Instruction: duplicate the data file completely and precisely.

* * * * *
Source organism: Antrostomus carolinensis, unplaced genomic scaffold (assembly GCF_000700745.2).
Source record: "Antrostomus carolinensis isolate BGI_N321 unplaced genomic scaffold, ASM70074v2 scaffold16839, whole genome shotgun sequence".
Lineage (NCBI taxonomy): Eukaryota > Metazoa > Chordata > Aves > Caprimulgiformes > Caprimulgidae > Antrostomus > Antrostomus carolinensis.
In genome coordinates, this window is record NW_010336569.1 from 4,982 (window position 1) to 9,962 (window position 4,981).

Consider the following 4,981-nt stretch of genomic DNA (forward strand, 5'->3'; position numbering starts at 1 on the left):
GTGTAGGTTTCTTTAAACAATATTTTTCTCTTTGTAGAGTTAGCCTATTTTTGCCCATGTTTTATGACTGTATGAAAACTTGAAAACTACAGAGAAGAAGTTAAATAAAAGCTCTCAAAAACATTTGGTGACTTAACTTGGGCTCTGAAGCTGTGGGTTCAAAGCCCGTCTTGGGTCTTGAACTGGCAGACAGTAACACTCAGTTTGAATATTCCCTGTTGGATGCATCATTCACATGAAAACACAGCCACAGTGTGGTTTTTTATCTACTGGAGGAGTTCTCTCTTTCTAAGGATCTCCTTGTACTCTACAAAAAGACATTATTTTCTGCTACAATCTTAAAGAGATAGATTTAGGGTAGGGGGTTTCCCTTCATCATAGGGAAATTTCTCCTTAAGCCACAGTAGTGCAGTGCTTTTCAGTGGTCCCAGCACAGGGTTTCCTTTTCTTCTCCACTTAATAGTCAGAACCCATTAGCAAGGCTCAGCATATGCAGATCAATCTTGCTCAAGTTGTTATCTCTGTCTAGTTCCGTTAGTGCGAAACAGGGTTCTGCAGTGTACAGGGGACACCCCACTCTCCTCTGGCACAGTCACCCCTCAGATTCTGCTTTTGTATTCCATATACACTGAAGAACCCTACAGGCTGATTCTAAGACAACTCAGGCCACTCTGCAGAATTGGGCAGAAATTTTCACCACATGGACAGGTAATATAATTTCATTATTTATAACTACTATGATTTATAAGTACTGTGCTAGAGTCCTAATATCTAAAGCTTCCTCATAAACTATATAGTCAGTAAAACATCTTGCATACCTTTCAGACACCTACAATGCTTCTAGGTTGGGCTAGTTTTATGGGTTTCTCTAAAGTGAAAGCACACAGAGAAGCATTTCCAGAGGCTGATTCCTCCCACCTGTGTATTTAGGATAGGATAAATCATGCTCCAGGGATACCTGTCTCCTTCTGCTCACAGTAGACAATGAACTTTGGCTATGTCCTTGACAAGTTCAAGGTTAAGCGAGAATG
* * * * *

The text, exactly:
Source organism: Antrostomus carolinensis, unplaced genomic scaffold (assembly GCF_000700745.2).
Source record: "Antrostomus carolinensis isolate BGI_N321 unplaced genomic scaffold, ASM70074v2 scaffold16839, whole genome shotgun sequence".
Lineage (NCBI taxonomy): Eukaryota > Metazoa > Chordata > Aves > Caprimulgiformes > Caprimulgidae > Antrostomus > Antrostomus carolinensis.
In genome coordinates, this window is record NW_010336569.1 from 4,982 (window position 1) to 9,962 (window position 4,981).

Consider the following 4,981-nt stretch of genomic DNA (forward strand, 5'->3'; position numbering starts at 1 on the left):
GTGTAGGTTTCTTTAAACAATATTTTTCTCTTTGTAGAGTTAGCCTATTTTTGCCCATGTTTTATGACTGTATGAAAACTTGAAAACTACAGAGAAGAAGTTAAATAAAAGCTCTCAAAAACATTTGGTGACTTAACTTGGGCTCTGAAGCTGTGGGTTCAAAGCCCGTCTTGGGTCTTGAACTGGCAGACAGTAACACTCAGTTTGAATATTCCCTGTTGGATGCATCATTCACATGAAAACACAGCCACAGTGTGGTTTTTTATCTACTGGAGGAGTTCTCTCTTTCTAAGGATCTCCTTGTACTCTACAAAAAGACATTATTTTCTGCTACAATCTTAAAGAGATAGATTTAGGGTAGGGGGTTTCCCTTCATCATAGGGAAATTTCTCCTTAAGCCACAGTAGTGCAGTGCTTTTCAGTGGTCCCAGCACAGGGTTTCCTTTTCTTCTCCACTTAATAGTCAGAACCCATTAGCAAGGCTCAGCATATGCAGATCAATCTTGCTCAAGTTGTTATCTCTGTCTAGTTCCGTTAGTGCGAAACAGGGTTCTGCAGTGTACAGGGGACACCCCACTCTCCTCTGGCACAGTCACCCCTCAGATTCTGCTTTTGTATTCCATATACACTGAAGAACCCTACAGGCTGATTCTAAGACAACTCAGGCCACTCTGCAGAATTGGGCAGAAATTTTCACCACATGGACAGGTAATATAATTTCATTATTTATAACTACTATGATTTATAAGTACTGTGCTAGAGTCCTAATATCTAAAGCTTCCTCATAAACTATATAGTCAGTAAAACATCTTGCATACCTTTCAGACACCTACAATGCTTCTAGGTTGGGCTAGTTTTATGGGTTTCTCTAAAGTGAAAGCACACAGAGAAGCATTTCCAGAGGCTGATTCCTCCCACCTGTGTATTTAGGATAGGATAAATCATGCTCCAGGGATACCTGTCTCCTTCTGCTCACAGTAGACAATGAACTTTGGCTATGTCCTTGACAAGTTCAAGGTTAAGCGAGAATG